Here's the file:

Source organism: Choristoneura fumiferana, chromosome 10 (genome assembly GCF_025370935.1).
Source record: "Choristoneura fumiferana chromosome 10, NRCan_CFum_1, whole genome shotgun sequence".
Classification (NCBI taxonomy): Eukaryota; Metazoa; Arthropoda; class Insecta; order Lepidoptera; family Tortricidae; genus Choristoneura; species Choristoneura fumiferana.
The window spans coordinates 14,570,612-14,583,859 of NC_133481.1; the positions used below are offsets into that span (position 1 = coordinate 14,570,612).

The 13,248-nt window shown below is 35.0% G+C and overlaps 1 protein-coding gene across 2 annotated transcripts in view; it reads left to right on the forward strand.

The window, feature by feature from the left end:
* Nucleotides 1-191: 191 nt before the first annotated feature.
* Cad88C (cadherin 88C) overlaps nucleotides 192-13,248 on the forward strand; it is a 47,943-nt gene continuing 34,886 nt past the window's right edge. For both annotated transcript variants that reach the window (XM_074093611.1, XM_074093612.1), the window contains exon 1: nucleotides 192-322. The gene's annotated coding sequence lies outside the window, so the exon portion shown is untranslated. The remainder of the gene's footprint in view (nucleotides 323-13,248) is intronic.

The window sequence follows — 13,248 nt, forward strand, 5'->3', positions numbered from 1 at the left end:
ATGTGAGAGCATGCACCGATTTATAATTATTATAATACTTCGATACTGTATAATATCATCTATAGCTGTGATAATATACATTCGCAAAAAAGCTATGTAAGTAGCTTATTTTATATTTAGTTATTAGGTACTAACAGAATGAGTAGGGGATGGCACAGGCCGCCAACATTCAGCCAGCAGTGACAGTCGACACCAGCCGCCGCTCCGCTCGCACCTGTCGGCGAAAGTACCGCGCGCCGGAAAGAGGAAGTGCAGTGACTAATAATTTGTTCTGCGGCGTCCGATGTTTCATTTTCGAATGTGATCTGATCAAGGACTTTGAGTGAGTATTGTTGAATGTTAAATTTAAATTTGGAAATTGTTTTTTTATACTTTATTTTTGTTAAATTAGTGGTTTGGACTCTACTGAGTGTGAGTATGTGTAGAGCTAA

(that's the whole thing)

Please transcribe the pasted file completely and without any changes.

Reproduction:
Source organism: Choristoneura fumiferana, chromosome 10 (genome assembly GCF_025370935.1).
Source record: "Choristoneura fumiferana chromosome 10, NRCan_CFum_1, whole genome shotgun sequence".
Classification (NCBI taxonomy): Eukaryota; Metazoa; Arthropoda; class Insecta; order Lepidoptera; family Tortricidae; genus Choristoneura; species Choristoneura fumiferana.
The window spans coordinates 14,570,612-14,583,859 of NC_133481.1; the positions used below are offsets into that span (position 1 = coordinate 14,570,612).

The 13,248-nt window shown below is 35.0% G+C and overlaps 1 protein-coding gene across 2 annotated transcripts in view; it reads left to right on the forward strand.

The window, feature by feature from the left end:
* Nucleotides 1-191: 191 nt before the first annotated feature.
* Cad88C (cadherin 88C) overlaps nucleotides 192-13,248 on the forward strand; it is a 47,943-nt gene continuing 34,886 nt past the window's right edge. For both annotated transcript variants that reach the window (XM_074093611.1, XM_074093612.1), the window contains exon 1: nucleotides 192-322. The gene's annotated coding sequence lies outside the window, so the exon portion shown is untranslated. The remainder of the gene's footprint in view (nucleotides 323-13,248) is intronic.

The window sequence follows — 13,248 nt, forward strand, 5'->3', positions numbered from 1 at the left end:
ATGTGAGAGCATGCACCGATTTATAATTATTATAATACTTCGATACTGTATAATATCATCTATAGCTGTGATAATATACATTCGCAAAAAAGCTATGTAAGTAGCTTATTTTATATTTAGTTATTAGGTACTAACAGAATGAGTAGGGGATGGCACAGGCCGCCAACATTCAGCCAGCAGTGACAGTCGACACCAGCCGCCGCTCCGCTCGCACCTGTCGGCGAAAGTACCGCGCGCCGGAAAGAGGAAGTGCAGTGACTAATAATTTGTTCTGCGGCGTCCGATGTTTCATTTTCGAATGTGATCTGATCAAGGACTTTGAGTGAGTATTGTTGAATGTTAAATTTAAATTTGGAAATTGTTTTTTTATACTTTATTTTTGTTAAATTAGTGGTTTGGACTCTACTGAGTGTGAGTATGTGTAGAGCTAA